The residential construction loan process would be confusing if there were not so many people to help you with it. Your home builder and the loan officers are all on your side in obtaining the loan. The best thing to do is be very frank with them about your finances. Local Realtors can also be helpful in seeking a loan. Never try to hold back information, or mislead your home builder or loan officer about your income, savings, credit score or other circumstances. No one can hide a credit score, an employment record, or financial information from a lending institution. Making your situation clear from the beginning will help you get a loan, because they will know the type of construction loan you need.
Unless you are extremely financially responsible, you should start preparing to get a loan at least a year before you apply. Work to increase your savings, pay off debts and improve your credit score. The best thing about the process is that all three elements work together. Paying off your debts will improve your credit score. Paying off your credit card balance before it is due each month will help you save money. Pay off your credit card debts as soon as possible, and never maintain a balance again. It costs a fortune to pay all that interest, and it ruins your credit score, especially if you are late on payments.
If the answer to all these questions is yes then you are ready to prequalify and apply for a loan. There is very little point in asking till you have at least 5 yeses.
• Are all your credit scores above 680?
• Do you have a credit score above 700?
• Do you have about 30% of the cost of the home you want to build in the bank?
• Do you have six extra payments in additional savings?
• Have you paid off all your cars, and any other monthly payments?
• Have you held your current job for at least one year?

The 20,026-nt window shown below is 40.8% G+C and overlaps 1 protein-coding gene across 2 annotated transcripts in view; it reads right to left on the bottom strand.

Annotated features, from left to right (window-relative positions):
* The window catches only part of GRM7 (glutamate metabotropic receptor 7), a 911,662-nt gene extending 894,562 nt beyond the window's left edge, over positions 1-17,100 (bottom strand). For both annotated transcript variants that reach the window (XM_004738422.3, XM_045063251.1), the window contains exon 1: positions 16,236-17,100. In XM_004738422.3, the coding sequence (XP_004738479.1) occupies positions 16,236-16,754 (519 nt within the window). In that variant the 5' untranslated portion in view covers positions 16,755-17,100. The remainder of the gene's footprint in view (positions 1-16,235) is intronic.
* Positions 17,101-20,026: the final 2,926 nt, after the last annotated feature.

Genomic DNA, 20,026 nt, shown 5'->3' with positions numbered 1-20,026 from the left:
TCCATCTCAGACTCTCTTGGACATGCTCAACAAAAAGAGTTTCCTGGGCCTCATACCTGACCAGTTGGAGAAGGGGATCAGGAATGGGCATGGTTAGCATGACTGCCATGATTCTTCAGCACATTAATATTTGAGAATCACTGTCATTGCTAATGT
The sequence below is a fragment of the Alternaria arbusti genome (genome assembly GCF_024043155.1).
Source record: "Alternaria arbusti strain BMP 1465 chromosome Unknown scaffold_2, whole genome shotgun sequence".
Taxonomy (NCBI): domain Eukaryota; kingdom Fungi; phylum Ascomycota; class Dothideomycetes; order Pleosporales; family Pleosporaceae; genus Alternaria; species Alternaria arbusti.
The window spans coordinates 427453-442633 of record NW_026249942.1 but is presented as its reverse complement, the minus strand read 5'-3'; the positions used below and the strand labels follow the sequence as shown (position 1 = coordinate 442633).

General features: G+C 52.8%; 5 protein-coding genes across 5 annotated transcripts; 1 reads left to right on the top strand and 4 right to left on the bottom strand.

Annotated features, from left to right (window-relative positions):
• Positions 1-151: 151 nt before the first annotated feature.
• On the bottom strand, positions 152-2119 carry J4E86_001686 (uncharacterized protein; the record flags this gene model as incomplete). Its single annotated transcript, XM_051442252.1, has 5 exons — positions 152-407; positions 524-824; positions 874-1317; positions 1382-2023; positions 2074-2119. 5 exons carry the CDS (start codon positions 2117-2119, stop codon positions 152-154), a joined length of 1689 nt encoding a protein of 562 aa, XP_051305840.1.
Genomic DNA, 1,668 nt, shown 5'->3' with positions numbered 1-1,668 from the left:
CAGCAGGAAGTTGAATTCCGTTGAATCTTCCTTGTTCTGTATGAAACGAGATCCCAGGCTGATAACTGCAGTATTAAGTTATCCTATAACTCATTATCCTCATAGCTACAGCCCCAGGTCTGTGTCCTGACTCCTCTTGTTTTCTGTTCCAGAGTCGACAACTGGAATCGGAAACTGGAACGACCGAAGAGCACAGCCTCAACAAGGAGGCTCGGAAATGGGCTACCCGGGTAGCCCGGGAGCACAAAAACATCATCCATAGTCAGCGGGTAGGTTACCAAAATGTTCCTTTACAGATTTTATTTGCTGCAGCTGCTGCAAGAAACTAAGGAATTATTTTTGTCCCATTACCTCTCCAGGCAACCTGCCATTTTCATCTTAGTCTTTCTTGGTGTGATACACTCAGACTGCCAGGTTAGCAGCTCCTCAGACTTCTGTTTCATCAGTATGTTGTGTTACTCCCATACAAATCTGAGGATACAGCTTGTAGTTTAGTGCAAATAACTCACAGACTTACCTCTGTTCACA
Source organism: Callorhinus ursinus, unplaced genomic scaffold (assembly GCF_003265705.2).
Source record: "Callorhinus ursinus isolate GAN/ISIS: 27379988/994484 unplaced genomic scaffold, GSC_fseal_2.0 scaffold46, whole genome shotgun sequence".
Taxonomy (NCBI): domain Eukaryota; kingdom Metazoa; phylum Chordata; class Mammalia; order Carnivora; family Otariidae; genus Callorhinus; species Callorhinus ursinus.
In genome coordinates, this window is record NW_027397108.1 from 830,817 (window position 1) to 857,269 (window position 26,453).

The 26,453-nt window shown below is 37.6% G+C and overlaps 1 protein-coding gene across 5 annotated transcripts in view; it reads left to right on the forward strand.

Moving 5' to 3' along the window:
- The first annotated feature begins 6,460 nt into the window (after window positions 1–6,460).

• Has your spouse held his/her current job for at least one year?
• If self employed have you shown a substantial profit on your taxes for the last two years?
Most of the loan institutions have decided that no one should owe monthly payments exceeding 35% of your income. Some will allow up to 45%. This means that they will figure out 35% of your income, and subtract any credit payments you make monthly from that. The remainder is the maximum house payment you can make. They will then figure out how much you can borrow, based on the current interest rate, and an amortization chart or calculator. It is not necessary to borrow all you can though. If possible limit your monthly payment to a quarter of your income. That may be easier to come by if you ever find yourself out of work, or making less.
Bring with you, your W-2’s and if you are self employed the past two year’s tax returns. Bring verification of all your assets, a copy of your house plan and any other documents your builder recommends you bring. Some home builders will actually accompany you to the lending institution. Otherwise he will need to visit the lending institution at a different time. Your builder will need to be approved by the lender. The builder will have to fill out the forms that apply to him, and bring a copy of his insurance.
Ask the loan officer to assist you in filling out the forms, and make sure they are correct in all aspects. Do not gloss over any information that might make you look bad, such as an unpaid loan, or fib about your income. This can cause you not to get the loan, when it would have been fine if you’d told the truth.
If approved, your builder will have to work closely with the bank to present his complete bid for building the home, including all the bids by sub-contractors, and a very detailed list of materials, fees, and labor. An appraiser will look at the plans and the bid and insure that the house will be worth what you are paying for it, once it is completed. The builder will also have to submit a draw schedule to explain when he will be withdrawing different amounts of money.
It may take days or weeks for the lending institution to approve your loan. Once it is approved there will be a closing. A closing is a meeting between the buyer, the builder, the bank and any other interested parties, such as attorneys. Even though a construction loan is a separate loan from the mortgage loan, it is a good idea to get them both in one closing, so that the mortgage loan will be ready when you need it.
The construction loan keeps all money in an escrow account which can only be drawn on by the builder on the approximate schedule earlier prescribed. Usually he will make withdrawals no more than eight times. During the course of the loan, the buyer will not have access to the money unless they are acting as their own contractor. When the home is complete, any remaining money is returned to the bank, and never owed on the mortgage loan. The money owed is paid off by the mortgage loan, and the construction loan no longer exists. This is the end of the residential construction loan process and the beginning of the mortgage loan.